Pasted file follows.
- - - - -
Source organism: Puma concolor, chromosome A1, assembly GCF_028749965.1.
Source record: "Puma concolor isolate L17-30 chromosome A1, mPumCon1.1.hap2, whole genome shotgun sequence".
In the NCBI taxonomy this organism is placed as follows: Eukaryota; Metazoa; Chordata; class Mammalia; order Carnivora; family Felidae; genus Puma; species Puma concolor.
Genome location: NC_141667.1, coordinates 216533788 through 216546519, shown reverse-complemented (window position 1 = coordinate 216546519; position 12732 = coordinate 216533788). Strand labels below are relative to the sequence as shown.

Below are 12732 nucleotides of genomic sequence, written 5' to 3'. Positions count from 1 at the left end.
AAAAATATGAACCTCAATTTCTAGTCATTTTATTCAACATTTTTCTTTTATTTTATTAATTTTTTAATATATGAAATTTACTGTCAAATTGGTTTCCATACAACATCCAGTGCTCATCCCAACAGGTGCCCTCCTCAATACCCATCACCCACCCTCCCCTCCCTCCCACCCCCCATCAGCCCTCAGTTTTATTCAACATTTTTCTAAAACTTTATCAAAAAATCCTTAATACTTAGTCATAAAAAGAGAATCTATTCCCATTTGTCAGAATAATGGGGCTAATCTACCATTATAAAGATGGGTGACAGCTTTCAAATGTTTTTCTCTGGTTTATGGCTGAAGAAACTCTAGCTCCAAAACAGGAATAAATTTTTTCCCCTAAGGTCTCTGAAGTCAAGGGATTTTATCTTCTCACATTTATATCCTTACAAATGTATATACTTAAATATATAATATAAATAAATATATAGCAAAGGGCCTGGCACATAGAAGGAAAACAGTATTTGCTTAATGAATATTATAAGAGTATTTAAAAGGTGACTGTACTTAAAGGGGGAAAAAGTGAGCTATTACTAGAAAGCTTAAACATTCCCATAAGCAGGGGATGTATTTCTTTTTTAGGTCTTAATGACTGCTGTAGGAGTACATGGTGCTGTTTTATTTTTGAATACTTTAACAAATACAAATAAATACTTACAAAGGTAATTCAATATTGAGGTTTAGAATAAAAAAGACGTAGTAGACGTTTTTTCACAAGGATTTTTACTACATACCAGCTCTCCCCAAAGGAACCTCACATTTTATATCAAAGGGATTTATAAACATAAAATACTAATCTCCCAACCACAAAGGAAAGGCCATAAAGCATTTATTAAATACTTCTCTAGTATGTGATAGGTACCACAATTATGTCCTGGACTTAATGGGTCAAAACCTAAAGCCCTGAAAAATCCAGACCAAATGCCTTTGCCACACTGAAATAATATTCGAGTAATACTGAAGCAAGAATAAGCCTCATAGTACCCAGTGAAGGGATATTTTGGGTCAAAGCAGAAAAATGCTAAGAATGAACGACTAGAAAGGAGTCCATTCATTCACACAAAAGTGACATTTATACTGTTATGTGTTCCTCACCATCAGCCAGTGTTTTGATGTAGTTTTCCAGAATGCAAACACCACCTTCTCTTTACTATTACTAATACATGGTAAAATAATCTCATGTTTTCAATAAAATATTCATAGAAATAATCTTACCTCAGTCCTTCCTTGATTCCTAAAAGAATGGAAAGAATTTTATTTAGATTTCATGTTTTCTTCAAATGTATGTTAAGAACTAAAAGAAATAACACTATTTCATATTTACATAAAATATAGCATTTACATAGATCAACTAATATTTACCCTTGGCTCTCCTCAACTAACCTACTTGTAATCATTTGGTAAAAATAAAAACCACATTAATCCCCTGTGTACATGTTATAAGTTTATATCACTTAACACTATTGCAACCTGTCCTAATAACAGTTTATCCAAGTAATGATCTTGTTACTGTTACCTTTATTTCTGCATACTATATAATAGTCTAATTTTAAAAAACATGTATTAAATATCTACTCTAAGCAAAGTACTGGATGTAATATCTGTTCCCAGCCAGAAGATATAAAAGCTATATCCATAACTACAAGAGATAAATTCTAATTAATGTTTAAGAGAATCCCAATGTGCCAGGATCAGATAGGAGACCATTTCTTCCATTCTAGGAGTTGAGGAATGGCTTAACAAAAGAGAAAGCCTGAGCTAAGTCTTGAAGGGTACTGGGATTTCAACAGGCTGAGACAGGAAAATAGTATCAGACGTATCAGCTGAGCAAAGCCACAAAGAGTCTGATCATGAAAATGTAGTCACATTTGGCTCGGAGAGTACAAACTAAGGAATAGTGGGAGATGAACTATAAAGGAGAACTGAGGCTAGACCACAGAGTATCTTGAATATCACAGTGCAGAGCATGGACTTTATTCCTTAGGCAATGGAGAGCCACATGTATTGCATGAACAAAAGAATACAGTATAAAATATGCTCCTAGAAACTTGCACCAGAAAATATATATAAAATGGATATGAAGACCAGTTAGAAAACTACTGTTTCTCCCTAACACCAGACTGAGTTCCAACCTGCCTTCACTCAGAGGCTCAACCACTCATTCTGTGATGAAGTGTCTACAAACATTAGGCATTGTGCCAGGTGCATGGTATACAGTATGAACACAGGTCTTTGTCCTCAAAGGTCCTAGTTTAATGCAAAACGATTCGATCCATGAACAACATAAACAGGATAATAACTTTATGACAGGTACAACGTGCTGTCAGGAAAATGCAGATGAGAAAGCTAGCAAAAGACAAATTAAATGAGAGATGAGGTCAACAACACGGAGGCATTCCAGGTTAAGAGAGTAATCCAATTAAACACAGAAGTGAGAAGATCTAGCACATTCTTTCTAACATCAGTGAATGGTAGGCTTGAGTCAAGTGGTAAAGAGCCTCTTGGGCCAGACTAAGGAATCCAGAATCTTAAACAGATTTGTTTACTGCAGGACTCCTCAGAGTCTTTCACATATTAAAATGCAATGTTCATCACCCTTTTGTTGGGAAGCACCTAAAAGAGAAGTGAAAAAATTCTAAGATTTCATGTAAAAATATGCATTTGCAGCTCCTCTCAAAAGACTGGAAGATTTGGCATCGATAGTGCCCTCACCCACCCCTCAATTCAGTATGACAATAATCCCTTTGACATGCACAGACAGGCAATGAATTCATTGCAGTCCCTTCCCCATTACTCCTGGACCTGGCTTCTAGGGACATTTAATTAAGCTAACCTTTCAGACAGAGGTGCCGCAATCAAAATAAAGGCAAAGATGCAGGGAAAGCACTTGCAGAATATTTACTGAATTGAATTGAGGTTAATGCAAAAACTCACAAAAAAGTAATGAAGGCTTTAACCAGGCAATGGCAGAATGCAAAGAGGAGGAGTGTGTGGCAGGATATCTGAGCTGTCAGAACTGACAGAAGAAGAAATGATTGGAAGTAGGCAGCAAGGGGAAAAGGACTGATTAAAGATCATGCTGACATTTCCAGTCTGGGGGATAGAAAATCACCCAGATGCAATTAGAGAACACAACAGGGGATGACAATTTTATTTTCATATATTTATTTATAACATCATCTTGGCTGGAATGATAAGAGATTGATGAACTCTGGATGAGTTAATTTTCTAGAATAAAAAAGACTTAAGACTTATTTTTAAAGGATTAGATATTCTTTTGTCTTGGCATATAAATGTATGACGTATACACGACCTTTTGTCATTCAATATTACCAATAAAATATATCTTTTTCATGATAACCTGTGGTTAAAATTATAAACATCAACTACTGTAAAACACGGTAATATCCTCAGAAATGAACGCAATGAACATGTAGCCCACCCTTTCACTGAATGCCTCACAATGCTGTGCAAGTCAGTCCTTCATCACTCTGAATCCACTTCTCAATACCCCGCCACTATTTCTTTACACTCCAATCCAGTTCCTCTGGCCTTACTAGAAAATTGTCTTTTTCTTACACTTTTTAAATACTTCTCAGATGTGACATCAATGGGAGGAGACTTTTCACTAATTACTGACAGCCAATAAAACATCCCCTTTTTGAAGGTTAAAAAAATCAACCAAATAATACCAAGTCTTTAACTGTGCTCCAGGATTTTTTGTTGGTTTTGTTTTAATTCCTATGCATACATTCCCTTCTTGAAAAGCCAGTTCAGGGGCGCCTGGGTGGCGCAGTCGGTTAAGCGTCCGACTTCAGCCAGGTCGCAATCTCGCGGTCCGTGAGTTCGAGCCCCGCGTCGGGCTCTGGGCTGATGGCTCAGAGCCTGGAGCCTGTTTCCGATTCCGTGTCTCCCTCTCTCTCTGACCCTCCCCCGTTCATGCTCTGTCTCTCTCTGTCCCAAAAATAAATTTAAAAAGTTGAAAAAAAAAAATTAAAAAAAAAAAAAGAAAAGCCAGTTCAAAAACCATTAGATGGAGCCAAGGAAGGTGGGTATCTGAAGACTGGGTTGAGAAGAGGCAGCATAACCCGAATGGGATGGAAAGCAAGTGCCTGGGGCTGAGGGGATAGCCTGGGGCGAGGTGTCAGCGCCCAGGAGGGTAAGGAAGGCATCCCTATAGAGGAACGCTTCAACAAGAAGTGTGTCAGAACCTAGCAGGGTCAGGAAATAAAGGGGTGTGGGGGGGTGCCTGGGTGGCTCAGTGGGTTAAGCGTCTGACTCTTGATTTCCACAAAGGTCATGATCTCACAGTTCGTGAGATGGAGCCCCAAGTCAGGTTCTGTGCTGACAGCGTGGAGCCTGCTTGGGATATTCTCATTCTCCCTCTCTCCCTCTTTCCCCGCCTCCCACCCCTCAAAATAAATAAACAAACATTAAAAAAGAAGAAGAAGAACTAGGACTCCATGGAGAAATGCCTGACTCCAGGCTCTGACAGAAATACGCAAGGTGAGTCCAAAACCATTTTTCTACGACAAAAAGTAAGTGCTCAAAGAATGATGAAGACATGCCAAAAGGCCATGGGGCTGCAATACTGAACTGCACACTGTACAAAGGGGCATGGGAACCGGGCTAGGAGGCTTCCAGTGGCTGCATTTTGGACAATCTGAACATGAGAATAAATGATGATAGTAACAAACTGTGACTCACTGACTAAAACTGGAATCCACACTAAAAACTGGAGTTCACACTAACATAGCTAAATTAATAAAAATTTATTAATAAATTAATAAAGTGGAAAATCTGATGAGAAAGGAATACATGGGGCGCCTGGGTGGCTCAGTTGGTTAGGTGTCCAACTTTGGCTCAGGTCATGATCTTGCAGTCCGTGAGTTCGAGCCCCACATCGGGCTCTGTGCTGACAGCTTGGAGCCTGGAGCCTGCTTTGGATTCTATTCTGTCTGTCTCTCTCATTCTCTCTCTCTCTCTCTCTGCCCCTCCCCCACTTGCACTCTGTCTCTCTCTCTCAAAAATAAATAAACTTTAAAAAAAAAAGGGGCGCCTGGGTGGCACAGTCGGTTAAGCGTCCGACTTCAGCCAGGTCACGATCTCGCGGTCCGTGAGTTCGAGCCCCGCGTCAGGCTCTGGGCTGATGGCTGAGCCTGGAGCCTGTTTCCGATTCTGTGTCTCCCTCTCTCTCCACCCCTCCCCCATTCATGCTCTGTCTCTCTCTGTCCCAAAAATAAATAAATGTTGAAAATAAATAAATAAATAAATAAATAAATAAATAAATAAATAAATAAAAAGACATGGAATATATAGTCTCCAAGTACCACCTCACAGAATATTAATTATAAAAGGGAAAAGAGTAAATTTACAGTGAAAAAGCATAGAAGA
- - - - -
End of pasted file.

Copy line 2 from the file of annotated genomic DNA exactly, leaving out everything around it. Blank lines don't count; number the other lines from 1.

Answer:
Source record: "Puma concolor isolate L17-30 chromosome A1, mPumCon1.1.hap2, whole genome shotgun sequence".